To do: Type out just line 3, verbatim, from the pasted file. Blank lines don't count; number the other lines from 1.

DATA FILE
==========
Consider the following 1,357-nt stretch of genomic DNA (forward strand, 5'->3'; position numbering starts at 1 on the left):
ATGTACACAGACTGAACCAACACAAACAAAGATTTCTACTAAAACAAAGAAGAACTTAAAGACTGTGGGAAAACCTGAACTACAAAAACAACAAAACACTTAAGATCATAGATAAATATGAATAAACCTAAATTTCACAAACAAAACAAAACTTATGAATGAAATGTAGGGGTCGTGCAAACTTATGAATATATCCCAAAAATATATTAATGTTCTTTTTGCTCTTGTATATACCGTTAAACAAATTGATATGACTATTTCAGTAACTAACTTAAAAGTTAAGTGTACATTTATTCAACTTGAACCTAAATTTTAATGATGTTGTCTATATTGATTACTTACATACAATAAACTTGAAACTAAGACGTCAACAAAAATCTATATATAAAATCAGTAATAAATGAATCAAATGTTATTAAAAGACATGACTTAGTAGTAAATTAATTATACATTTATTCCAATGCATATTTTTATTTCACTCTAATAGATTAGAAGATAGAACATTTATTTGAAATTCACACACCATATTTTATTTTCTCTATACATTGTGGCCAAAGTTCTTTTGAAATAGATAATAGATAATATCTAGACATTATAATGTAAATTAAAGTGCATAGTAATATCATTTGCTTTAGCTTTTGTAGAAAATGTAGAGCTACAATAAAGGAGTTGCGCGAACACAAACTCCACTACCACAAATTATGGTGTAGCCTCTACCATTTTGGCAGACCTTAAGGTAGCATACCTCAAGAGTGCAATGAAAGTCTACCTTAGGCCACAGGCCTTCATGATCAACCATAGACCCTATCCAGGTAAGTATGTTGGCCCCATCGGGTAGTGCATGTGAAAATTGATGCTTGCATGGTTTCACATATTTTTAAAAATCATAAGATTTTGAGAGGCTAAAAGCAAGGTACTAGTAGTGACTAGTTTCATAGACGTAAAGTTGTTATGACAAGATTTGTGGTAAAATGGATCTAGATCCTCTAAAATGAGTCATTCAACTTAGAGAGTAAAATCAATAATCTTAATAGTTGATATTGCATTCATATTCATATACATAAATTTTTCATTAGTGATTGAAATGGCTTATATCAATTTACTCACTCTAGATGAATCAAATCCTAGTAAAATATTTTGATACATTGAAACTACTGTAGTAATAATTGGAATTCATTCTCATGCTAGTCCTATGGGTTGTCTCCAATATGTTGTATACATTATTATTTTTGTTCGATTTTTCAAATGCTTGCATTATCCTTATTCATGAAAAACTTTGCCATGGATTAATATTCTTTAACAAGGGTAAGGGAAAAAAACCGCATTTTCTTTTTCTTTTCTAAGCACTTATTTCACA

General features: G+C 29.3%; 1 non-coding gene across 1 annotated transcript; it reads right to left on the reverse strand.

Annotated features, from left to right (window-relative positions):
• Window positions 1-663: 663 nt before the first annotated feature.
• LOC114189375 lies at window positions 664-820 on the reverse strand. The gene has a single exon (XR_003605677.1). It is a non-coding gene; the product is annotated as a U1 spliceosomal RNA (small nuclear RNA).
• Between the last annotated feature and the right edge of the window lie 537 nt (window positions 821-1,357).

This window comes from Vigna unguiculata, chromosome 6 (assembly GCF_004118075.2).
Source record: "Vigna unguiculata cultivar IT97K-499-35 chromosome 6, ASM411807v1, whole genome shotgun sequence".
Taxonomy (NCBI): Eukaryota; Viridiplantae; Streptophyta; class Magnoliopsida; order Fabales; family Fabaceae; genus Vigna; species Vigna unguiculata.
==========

General features: G+C 29.3%; 1 non-coding gene across 1 annotated transcript; it reads right to left on the reverse strand.